John FERNSTRÖM (1897-1961)
Symphonic Prologue (1949)
Symphony No. 6 (1939)
Initimate Miniatures for string orchestra (1925)
SO/Cecilia Rydinger Alin
Musica Vitae/Wojciech Rajski
rec Malmö/Furuby 1989 1997
Fernström while not on current evidence in the
front or even second front rank of Scandinavian composers was a gifted
creator. He is less the outright romantic and more of the objective.
His Symphonic Prologue inhabits an uncertain
world which lies between Hindemith and Weill. Rhythmic content can be
aggressive and not for the last time did I notice a tribute (intended?)
to the wild dance of Beethoven 7. From his earliest years when success
for each new work seemed de rigueur in his native Sweden come two symphonies,
a violin concerto and the present Intimate Miniatures.
This work of regret and courtly charm is much closer to the romantic
ideals of Rakastava and Grieg's Holberg Suite and Last Spring.
The Sixth Symphony of twelve (in fact No. 1,
from the 1920s, was destroyed) was much acclaimed at its 1941 premiere
in Malmo. Atterberg, Wirén and Moses Pergament all sang its praises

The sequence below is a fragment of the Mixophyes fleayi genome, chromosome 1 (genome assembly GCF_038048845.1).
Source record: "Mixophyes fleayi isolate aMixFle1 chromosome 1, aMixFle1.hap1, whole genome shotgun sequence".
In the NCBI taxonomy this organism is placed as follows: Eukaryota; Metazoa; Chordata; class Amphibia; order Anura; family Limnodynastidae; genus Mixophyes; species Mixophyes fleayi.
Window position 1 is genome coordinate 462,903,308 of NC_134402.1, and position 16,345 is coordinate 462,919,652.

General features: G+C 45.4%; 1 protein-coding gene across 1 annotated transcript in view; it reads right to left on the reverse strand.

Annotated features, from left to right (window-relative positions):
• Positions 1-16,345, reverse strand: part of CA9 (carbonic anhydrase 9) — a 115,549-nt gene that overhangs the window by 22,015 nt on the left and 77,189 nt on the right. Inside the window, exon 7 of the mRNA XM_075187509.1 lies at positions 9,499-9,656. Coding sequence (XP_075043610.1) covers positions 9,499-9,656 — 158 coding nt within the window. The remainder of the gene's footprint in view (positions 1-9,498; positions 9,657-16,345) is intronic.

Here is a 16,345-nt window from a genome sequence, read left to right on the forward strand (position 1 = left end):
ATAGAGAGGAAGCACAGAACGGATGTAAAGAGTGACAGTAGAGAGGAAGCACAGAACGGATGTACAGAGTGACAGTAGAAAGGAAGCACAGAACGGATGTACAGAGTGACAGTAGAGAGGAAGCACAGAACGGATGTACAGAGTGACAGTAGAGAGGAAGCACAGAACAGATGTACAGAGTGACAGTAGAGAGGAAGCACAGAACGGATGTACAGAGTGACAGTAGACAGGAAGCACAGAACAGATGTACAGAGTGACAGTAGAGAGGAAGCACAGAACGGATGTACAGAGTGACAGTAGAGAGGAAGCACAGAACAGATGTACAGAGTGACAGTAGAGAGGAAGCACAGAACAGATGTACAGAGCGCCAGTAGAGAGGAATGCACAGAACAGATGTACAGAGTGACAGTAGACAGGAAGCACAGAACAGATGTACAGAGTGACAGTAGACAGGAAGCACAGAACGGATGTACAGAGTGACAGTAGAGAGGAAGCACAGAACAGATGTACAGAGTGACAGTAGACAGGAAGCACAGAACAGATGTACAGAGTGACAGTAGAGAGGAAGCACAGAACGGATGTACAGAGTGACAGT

and Atterberg demanded a second performance which only came in 1950.
We must not expect Nordic romanticism. Instead the style is keyed into
the continental strain of Nielsen with a dash of Weill (think in terms
of the two symphonies) and the blunt protest of Beethoven. Both the
scherzo and the finale have some very catchy invention but this is also
a work of melancholy, of resolution and of cataclysmic overhang. Finlandia
brass 'barks' at the start of the finale are memorable.
BIS's usual excellent recording and useful notes from
Stig Jacobsson. Both this and the other BIS Fernström disc
have covers adorned with water colours by Fernström.